Field Crop News
Our reports continue to indicate very mild disease and insect pressure.
The PA Soybean Board through the Penn State Field and Forage Crops Team sponsors an extensive network of on-farm, field scale research projects. Periodically, participating farms are highlighted in Field Crop News and the PA Soybean Board website.
This summer, some interesting differences show up between tillage and no-tillage treatments in our long-term tillage studies in Centre and Lancaster Counties. Tillage practices have been in place for 38 years in Centre County and for 12 years in Lancaster County.
Rainfall during the next two days will help with current drought conditions, but long-term relief is still uncertain.
Potassium (K) deficiency symptoms are appearing in corn fields around the state. Their cause may not be simple lack of Potash.
Perilla mint contains ketones that cause acute respiratory distress syndrome in cattle (ARDS), also called panting disease, which is often fatal.
Summer Heat and Drought are revealing differences in drought stress within and between fields. Many growers are now seeing the benefits of good soil management practices and strategies. What practices and factors affect a field’s water supplying capacity?
Insect and disease pressure remain low across most soybean fields in Pennsylvania. Grasshopper and Japanese beetle feeding damage being the two most prevalent insect pests found, with a low level of Soybean Aphids detected in a few fields. Little to no diseases of consequence were observed.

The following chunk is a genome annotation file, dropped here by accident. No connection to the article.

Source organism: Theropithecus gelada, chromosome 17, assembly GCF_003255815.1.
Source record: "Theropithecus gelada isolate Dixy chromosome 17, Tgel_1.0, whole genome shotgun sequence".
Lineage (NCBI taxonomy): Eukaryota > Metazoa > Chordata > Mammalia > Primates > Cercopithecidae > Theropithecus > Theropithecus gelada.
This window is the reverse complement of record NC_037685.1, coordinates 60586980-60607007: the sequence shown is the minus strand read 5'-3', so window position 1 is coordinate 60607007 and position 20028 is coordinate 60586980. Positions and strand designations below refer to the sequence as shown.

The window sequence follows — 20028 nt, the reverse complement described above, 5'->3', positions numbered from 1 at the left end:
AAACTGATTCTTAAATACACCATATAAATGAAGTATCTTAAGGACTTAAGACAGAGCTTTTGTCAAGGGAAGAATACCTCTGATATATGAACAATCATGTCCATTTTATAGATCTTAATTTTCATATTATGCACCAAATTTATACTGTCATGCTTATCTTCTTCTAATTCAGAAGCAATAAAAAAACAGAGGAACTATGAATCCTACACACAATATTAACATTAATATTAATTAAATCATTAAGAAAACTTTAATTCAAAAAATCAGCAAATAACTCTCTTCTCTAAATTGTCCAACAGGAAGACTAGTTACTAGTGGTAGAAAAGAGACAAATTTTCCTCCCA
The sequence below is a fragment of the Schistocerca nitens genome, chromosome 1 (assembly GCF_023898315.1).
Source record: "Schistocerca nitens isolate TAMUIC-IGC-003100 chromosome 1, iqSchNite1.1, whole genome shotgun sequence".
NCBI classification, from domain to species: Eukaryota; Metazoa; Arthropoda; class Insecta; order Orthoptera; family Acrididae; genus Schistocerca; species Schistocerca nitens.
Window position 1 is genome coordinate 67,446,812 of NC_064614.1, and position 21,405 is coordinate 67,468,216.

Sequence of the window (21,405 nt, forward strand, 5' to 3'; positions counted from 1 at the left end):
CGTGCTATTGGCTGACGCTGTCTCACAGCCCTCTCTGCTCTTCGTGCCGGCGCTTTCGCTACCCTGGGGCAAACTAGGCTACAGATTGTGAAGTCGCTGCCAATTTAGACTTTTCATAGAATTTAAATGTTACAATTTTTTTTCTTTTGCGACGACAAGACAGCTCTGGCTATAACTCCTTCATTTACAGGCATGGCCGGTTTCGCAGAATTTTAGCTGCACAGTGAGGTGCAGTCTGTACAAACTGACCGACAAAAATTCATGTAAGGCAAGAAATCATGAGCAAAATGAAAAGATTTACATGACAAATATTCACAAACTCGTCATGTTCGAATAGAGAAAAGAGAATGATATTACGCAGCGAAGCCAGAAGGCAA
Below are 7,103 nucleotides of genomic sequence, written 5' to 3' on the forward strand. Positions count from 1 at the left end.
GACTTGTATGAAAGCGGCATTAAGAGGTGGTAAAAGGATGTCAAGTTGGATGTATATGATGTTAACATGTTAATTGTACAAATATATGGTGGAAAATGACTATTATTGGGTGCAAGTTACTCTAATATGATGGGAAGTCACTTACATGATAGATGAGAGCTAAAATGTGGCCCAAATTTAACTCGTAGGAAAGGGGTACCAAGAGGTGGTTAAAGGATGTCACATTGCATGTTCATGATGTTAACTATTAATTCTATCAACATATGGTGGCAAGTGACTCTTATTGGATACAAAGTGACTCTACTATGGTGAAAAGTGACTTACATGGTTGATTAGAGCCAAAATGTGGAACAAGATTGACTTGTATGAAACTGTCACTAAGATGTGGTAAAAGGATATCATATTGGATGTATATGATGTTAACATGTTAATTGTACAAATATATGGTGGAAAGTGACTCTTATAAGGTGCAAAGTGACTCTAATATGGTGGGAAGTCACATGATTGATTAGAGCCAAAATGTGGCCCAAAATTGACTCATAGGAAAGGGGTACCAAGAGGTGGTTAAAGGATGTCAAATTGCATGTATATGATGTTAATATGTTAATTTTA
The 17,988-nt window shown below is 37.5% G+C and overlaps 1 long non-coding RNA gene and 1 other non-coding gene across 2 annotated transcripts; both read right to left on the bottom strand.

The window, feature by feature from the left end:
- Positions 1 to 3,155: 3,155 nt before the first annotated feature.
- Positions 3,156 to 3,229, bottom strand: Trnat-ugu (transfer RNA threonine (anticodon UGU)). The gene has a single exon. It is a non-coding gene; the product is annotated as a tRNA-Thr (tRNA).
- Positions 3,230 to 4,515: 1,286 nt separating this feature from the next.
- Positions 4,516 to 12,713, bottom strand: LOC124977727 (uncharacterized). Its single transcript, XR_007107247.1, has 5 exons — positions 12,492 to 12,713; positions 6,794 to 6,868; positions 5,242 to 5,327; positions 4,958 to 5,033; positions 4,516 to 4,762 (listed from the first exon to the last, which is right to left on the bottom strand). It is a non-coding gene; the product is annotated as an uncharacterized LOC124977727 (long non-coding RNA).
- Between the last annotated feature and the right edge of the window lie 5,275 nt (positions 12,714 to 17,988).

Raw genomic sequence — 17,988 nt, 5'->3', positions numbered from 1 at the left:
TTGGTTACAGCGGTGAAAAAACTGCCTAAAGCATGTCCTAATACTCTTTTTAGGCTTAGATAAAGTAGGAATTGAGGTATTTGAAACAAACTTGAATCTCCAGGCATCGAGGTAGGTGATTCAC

Get a chance on July 21st to see how eleven different soybean herbicide programs perform on-farm.
It will feel sticky around here the next few days, but reprieve is on the way.
Weed-free start and appropriate glyphostate/(ALS) -resistant marestail/horseweed are critical concerns for double crop soybeans in some areas of the state.
Choices for post-grass herbicides and the correct rates to control volunteer corn depend on the height of the corn.
Grasshoppers, Japanese Beetles and Aphids are showing up now but pressure from diseases appears low thus far.
Organized, widespread precipitation is not anticipated for the next 7-day period.
Two migratory pests that are relevant for field and forage production have arrived again in Pennsylvania.
At noon eastern time on June 30th we will get the more frequent "stocks" report along with the highly anticipated annual "acres" report.
Current report: Our reports indicate very mild insect pressure, though grasshopper populations seem to be growing with the warmer temperatures. Slug activity has slowed down a lot as dry conditions have spread. Very little disease has been reported. Our scouting efforts indicate that insects, slugs, and pathogens are not posing a great threat to our sentinel soybean fields, and I would expect this to be the case the great majority of fields in PA; thus, insecticides and fungicides are likely not necessary, but scout your fields to find out for yourself.